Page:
Pete Nelson/Defenders on Wildlife Provision in Planning Rule

Pete Nelson, of Defenders of Wildlife, provides his take on the wildlife provision in the draft planning rule.  He doesn’t like it much….

He wants a non-discretionary viability standard

1 thought on “Pete Nelson/Defenders on Wildlife Provision in Planning Rule”

  1. The big difference between the old (1982) rule and the new proposal is that the new eschews any pretense of “rational” economic planning. The old rule regarded the national forests as factories of goods and services from which planners could divine, with the help of linear programming models, an optimum allocation and schedule of harvests. Each output was assigned a value; each input was assigned a cost. When the model didn’t give the desired answer, planners tweaked the numbers. When the tweaks didn’t work, planners made-up the numbers.

    The edifice came crashing down in the late 1980s. A quarter-century later, the Forest Service is still digging itself out from under the rubble.

    The new rule replaces economic rationality with ecological rationality. The old gurus (e.g., Krutilla, Hyde, Clawson and Teeguarden) have been deposed by Soule, Ehrlich, MacArthur and Wilson. Leopold is the new God (is it coincidence that the Forest Service released this month a new Leopold biopic?); Pinchot is history.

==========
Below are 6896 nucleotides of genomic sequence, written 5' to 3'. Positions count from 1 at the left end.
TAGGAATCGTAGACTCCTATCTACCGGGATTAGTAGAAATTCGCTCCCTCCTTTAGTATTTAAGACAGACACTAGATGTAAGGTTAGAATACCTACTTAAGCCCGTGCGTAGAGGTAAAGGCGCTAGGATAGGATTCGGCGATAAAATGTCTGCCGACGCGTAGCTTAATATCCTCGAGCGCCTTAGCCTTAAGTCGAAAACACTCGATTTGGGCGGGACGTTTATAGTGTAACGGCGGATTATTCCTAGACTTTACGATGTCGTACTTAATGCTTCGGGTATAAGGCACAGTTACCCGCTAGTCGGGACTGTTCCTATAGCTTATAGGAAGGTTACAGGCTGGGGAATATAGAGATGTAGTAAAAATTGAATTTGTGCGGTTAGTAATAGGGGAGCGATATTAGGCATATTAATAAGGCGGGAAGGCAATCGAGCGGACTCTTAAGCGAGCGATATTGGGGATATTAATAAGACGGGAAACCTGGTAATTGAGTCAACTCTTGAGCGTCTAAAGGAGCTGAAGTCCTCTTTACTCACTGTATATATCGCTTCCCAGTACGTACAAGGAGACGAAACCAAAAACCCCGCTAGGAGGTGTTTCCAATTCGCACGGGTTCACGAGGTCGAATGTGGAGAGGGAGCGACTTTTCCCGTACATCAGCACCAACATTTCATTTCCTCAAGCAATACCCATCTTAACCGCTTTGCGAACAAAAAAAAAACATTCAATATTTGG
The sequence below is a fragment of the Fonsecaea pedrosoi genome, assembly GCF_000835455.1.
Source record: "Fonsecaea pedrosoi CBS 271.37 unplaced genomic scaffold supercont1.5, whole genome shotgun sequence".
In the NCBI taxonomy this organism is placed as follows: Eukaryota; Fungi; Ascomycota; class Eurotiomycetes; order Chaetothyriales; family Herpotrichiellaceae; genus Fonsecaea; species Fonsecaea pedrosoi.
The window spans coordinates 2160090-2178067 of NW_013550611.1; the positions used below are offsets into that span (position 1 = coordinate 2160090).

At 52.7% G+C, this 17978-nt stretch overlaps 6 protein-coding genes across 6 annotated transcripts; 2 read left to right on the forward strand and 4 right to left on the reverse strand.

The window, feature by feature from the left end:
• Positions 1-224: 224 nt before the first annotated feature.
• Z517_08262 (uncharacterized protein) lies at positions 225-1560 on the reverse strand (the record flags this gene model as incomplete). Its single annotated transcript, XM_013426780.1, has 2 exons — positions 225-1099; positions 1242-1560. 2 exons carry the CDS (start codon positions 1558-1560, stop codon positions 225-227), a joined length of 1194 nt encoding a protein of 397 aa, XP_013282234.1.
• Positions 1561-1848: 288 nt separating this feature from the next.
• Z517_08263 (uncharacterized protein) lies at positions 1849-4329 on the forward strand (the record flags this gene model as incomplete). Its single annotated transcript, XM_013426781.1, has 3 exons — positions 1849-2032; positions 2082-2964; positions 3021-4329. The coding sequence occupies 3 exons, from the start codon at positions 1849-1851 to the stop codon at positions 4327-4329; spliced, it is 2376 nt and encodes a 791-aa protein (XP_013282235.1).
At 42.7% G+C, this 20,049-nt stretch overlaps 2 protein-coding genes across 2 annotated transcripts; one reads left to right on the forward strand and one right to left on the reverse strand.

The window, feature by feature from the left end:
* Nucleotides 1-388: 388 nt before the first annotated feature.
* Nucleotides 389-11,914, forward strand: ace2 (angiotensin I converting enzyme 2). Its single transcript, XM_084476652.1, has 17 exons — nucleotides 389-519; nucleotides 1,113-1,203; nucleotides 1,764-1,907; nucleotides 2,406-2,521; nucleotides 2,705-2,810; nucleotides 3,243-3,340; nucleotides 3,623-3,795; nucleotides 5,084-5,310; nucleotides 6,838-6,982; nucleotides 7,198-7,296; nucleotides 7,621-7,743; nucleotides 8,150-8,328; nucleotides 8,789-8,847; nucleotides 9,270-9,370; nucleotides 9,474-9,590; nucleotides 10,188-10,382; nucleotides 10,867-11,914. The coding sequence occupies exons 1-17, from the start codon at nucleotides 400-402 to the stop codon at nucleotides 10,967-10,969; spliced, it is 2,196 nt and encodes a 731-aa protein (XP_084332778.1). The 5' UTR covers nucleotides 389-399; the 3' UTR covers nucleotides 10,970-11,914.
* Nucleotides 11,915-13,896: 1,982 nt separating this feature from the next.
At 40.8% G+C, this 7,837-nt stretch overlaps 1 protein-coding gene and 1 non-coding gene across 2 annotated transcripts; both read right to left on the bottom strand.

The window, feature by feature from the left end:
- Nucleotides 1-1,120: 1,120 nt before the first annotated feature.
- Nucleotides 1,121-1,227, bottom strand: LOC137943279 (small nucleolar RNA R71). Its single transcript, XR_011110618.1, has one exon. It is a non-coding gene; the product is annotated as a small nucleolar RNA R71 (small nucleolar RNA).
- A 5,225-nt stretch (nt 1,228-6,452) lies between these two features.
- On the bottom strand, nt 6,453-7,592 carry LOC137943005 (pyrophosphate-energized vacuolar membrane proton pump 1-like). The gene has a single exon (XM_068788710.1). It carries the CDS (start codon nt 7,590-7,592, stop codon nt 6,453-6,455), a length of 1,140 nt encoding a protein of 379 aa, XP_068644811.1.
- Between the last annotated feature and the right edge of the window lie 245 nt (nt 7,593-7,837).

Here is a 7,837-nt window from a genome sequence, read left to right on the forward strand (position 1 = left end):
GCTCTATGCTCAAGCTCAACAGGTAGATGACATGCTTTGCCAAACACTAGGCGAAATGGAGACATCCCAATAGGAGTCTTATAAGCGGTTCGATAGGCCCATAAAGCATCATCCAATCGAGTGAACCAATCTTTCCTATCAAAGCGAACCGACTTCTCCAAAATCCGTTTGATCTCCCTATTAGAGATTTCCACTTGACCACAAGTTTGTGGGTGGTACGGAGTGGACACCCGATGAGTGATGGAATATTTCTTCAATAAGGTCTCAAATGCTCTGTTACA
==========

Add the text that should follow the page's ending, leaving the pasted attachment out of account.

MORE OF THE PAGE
Perhaps ecologically rational planning will be more successful. But I doubt it. The new forest planning process still pits bitter ideological enemies against each other with the Forest Service serving as self-interested arbiter. The modern-day critic will turn from deconstructing FORPLAN to deciphering HexSim. Every plan will be appealed and most will be litigated.

    Perhaps in another quarter-century the FS will abandon any pretense of rational comprehensive planning and consider the incremental, on-the-ground K.I.S.S. approach I suggested. I should live so long.


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